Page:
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Bangladesh and Sri Lanka have embarked on government funded e-government and telecenter initiatives, with internet access at telecenters as a central delivery channel for e-Gov services. However, are telecenters still relevant in the delivery of citizen services and should they be subsidized by government? To answer this, a survey was conducted amongst 2,750 poor citizens, who have had a government interaction and who live within 5km of 275 randomly selected telecenters in Bangladesh and Sri Lanka. Higher awareness and use of telecenters was seen in Bangladesh, with 68 percent of the Bangladeshi sample having heard of the telecenter, and 52 percent having visited a telecenter and used its services. Telecenter awareness in the Sri Lankan sample was lower, at 46 percent, with usage even lower, at 16 percent amongst those who were aware.

Green Jobs Report

Posted by on June 18, 2012  /  0 Comments

National Consultancy for ILO on Green Jobs Asia, ILO-2011June18
Competencies for a holistic education, Sinhala (Adaptation of basic competencies in the teacher handbook for Grade 3 , Sri Lanka)
System of local government in Sri Lanka is long in history but short on achievements. Local authorities are the political institutions closest to people, but, except for a handful that keeps winning national awards, others fall short. While political actors take the center stage, taking credit for achievement or taking blame for failures, professionals in local government take a back stage. Driven by an emerging body of research that points to the power of networks in ICT enabled societies, we carried out a series of action research projects using the solid waste sector in local government as a case in point to induce connectivity among service provider professionals in the sector. Three new ideas for enabling knowledge networks emerged from our study.
Linking Knowledge to Innovation in Government Services: The Case of Solid Waste Services in Local Government in Sri Lanka
Five local government authorities bordering North Bolgoda Lake, namely, Dehiwala-Mount Lavinia Municipal Council, Moratuwa Urban Council, Boralesgamuwa Urban Council, Kesbewa Urban Council and Panadura Pradeshiya Sabha, tip 7500 metric tons of solid waste per month in Karadiyana, a marshy land of about 25 acres in extent, situated where Weras Ganga from Boralesgamuwa meets the Bolgoda Lake. Little do the residents in these local authorities realize that the waste they thought they disposed comes back to them as pollutants contaminating their neighbouring body of water and the general environment. It is the responsibility of respective local authorities do their best to (a) minimize the waste sent to the site and (b) pre-sort the waste sent to the site so that a maximum amount can be recycled and residuals are made minimal. The 3R Initiative at LIRNEasia carried out a survey to evaluate how well the local authorities are fulfilling their responsibility. Results are presented here for discussion and feedback.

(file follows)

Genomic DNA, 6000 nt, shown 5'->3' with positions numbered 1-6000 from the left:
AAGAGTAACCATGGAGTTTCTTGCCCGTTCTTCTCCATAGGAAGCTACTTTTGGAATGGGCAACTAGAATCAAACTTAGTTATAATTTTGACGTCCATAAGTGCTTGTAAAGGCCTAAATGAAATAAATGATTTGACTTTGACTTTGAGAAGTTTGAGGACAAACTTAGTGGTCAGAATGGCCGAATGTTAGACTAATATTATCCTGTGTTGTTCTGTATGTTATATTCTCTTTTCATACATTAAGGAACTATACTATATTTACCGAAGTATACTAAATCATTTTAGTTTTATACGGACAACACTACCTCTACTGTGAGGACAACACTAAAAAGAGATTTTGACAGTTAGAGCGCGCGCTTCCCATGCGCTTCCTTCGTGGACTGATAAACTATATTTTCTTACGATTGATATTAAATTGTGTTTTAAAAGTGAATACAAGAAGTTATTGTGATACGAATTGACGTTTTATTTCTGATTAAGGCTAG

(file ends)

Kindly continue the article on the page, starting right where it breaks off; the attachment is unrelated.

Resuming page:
Right to education is meaningless without accountability in the education sector. Sujata Gamage (2008). Law and Society Trust Review (Sri Lanka). Volume 18 Issue 248 June, pp 1-8
This edited volume, based on LIRNEasia ‘s 2004-2006 research program brings together scholars, practitioners, former regulators and policy makers to address the problem of expanding information and communication technology (ICT) connectivity in emerging Asia.